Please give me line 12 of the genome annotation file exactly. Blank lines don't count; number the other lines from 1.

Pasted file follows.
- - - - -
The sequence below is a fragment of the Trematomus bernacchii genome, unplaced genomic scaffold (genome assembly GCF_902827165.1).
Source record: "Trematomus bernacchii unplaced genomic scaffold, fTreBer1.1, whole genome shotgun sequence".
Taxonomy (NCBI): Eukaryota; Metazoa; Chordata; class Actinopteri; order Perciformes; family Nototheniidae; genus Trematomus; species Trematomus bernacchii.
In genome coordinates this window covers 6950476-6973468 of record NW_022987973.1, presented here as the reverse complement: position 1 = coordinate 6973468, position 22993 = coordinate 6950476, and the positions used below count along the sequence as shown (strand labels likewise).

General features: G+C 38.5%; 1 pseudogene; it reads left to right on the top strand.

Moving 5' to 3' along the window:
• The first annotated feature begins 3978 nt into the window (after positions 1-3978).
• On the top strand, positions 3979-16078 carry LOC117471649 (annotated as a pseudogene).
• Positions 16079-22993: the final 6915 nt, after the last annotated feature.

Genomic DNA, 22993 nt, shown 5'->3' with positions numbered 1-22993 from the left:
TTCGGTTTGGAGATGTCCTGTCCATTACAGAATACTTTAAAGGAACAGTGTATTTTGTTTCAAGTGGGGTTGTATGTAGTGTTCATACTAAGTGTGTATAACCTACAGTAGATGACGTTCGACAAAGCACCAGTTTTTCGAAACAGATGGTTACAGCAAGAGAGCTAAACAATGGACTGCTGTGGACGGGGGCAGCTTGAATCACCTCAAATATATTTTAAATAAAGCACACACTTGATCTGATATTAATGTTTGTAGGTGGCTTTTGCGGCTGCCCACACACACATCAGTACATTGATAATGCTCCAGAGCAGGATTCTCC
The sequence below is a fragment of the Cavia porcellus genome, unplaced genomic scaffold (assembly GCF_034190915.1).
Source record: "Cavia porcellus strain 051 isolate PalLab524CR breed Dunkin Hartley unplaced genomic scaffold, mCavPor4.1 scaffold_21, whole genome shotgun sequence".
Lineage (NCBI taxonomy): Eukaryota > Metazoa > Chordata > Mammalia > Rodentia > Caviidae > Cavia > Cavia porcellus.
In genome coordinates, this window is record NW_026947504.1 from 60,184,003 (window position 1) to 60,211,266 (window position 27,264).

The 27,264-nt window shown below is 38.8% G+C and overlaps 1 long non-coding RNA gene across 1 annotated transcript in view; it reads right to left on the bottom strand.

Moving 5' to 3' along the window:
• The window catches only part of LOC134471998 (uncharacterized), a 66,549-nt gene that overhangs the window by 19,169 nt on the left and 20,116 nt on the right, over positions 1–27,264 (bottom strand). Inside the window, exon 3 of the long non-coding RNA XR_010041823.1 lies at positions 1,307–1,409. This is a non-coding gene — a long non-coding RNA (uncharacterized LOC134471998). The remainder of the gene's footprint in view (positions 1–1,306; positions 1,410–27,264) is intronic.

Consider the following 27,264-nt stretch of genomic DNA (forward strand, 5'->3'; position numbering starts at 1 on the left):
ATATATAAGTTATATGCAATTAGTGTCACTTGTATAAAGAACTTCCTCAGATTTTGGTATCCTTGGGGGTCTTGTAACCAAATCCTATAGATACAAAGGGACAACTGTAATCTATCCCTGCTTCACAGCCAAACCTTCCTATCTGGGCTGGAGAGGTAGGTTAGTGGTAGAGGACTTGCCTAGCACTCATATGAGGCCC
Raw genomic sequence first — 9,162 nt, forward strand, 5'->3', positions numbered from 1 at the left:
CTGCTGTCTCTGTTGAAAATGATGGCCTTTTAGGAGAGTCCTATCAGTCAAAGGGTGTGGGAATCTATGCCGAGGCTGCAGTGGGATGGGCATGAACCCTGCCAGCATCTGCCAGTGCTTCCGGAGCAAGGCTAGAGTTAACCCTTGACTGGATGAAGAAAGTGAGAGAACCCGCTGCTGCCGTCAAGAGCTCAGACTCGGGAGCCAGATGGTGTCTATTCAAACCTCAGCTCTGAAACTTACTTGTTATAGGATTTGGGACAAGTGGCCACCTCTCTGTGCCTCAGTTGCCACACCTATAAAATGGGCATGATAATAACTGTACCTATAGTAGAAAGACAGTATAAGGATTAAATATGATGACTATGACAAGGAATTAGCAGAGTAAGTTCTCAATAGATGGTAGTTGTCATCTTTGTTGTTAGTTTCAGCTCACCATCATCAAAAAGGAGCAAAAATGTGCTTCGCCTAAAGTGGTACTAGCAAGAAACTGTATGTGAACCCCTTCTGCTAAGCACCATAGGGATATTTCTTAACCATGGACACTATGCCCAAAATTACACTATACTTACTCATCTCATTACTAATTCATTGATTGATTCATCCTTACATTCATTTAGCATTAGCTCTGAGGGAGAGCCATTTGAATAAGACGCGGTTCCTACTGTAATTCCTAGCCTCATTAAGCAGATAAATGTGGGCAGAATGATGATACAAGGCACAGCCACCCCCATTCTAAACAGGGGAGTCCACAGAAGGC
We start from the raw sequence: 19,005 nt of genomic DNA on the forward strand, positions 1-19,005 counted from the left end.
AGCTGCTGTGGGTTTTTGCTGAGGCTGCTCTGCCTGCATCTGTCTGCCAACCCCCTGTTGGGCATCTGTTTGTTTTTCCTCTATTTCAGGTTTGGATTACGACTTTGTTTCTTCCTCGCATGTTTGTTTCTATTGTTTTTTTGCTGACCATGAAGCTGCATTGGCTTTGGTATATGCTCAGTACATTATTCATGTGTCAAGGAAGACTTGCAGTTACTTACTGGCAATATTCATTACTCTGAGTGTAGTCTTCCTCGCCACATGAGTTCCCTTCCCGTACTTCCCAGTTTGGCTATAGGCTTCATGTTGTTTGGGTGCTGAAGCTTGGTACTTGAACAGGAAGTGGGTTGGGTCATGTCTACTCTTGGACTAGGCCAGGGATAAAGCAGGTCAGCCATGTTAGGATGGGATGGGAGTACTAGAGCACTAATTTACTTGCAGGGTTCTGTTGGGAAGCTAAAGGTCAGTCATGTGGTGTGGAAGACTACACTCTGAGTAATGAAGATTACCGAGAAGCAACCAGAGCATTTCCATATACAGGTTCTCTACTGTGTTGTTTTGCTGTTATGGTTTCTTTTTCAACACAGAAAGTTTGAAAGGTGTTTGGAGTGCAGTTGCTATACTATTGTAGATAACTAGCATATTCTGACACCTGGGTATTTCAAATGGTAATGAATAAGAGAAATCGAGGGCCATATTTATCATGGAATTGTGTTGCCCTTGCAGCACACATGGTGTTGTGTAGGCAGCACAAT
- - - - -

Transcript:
The sequence below is a fragment of the Cavia porcellus genome, unplaced genomic scaffold (assembly GCF_034190915.1).